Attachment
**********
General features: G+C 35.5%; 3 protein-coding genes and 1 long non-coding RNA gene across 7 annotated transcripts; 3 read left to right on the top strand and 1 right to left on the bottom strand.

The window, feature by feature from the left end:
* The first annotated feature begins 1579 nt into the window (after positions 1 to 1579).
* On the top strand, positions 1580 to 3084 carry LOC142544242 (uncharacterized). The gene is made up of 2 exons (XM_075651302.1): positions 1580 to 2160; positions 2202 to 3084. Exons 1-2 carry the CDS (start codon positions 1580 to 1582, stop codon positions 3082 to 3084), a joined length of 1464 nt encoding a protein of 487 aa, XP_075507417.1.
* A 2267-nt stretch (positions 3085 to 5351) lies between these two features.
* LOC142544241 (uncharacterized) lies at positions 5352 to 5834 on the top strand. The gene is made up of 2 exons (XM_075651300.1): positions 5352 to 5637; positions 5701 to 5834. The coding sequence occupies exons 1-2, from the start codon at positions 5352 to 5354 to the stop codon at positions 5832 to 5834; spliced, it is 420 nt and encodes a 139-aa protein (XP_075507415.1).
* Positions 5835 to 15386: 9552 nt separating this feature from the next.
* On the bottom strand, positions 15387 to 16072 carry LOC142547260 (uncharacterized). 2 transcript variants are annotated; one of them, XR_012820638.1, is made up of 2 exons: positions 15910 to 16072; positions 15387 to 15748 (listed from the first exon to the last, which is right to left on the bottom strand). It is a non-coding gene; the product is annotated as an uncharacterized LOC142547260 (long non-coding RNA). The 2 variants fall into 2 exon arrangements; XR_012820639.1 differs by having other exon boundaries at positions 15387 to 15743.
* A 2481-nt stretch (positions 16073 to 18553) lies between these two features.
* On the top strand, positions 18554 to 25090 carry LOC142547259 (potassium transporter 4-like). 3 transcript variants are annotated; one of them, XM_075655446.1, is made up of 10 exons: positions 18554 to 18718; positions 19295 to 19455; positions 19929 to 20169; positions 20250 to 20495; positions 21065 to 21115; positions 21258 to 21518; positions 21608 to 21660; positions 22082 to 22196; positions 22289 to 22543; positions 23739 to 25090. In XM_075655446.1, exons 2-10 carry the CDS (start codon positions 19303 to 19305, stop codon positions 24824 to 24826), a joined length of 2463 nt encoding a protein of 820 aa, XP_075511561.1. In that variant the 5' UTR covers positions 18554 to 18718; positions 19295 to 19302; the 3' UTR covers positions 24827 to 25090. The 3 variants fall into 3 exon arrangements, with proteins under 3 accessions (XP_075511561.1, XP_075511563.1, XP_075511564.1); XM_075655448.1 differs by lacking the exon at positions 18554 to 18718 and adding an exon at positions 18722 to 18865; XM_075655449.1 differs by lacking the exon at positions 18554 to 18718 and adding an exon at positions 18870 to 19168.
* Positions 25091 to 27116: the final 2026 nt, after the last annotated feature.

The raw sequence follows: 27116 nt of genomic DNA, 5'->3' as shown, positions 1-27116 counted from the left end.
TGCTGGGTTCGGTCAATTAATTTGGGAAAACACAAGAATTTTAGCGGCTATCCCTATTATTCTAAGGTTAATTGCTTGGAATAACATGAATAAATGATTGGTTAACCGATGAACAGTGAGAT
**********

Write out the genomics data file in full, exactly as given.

General features: G+C 35.5%; 3 protein-coding genes and 1 long non-coding RNA gene across 7 annotated transcripts; 3 read left to right on the top strand and 1 right to left on the bottom strand.

The window, feature by feature from the left end:
* The first annotated feature begins 1579 nt into the window (after positions 1 to 1579).
* On the top strand, positions 1580 to 3084 carry LOC142544242 (uncharacterized). The gene is made up of 2 exons (XM_075651302.1): positions 1580 to 2160; positions 2202 to 3084. Exons 1-2 carry the CDS (start codon positions 1580 to 1582, stop codon positions 3082 to 3084), a joined length of 1464 nt encoding a protein of 487 aa, XP_075507417.1.
* A 2267-nt stretch (positions 3085 to 5351) lies between these two features.
* LOC142544241 (uncharacterized) lies at positions 5352 to 5834 on the top strand. The gene is made up of 2 exons (XM_075651300.1): positions 5352 to 5637; positions 5701 to 5834. The coding sequence occupies exons 1-2, from the start codon at positions 5352 to 5354 to the stop codon at positions 5832 to 5834; spliced, it is 420 nt and encodes a 139-aa protein (XP_075507415.1).
* Positions 5835 to 15386: 9552 nt separating this feature from the next.
* On the bottom strand, positions 15387 to 16072 carry LOC142547260 (uncharacterized). 2 transcript variants are annotated; one of them, XR_012820638.1, is made up of 2 exons: positions 15910 to 16072; positions 15387 to 15748 (listed from the first exon to the last, which is right to left on the bottom strand). It is a non-coding gene; the product is annotated as an uncharacterized LOC142547260 (long non-coding RNA). The 2 variants fall into 2 exon arrangements; XR_012820639.1 differs by having other exon boundaries at positions 15387 to 15743.
* A 2481-nt stretch (positions 16073 to 18553) lies between these two features.
* On the top strand, positions 18554 to 25090 carry LOC142547259 (potassium transporter 4-like). 3 transcript variants are annotated; one of them, XM_075655446.1, is made up of 10 exons: positions 18554 to 18718; positions 19295 to 19455; positions 19929 to 20169; positions 20250 to 20495; positions 21065 to 21115; positions 21258 to 21518; positions 21608 to 21660; positions 22082 to 22196; positions 22289 to 22543; positions 23739 to 25090. In XM_075655446.1, exons 2-10 carry the CDS (start codon positions 19303 to 19305, stop codon positions 24824 to 24826), a joined length of 2463 nt encoding a protein of 820 aa, XP_075511561.1. In that variant the 5' UTR covers positions 18554 to 18718; positions 19295 to 19302; the 3' UTR covers positions 24827 to 25090. The 3 variants fall into 3 exon arrangements, with proteins under 3 accessions (XP_075511561.1, XP_075511563.1, XP_075511564.1); XM_075655448.1 differs by lacking the exon at positions 18554 to 18718 and adding an exon at positions 18722 to 18865; XM_075655449.1 differs by lacking the exon at positions 18554 to 18718 and adding an exon at positions 18870 to 19168.
* Positions 25091 to 27116: the final 2026 nt, after the last annotated feature.

The raw sequence follows: 27116 nt of genomic DNA, 5'->3' as shown, positions 1-27116 counted from the left end.
TGCTGGGTTCGGTCAATTAATTTGGGAAAACACAAGAATTTTAGCGGCTATCCCTATTATTCTAAGGTTAATTGCTTGGAATAACATGAATAAATGATTGGTTAACCGATGAACAGTGAGAT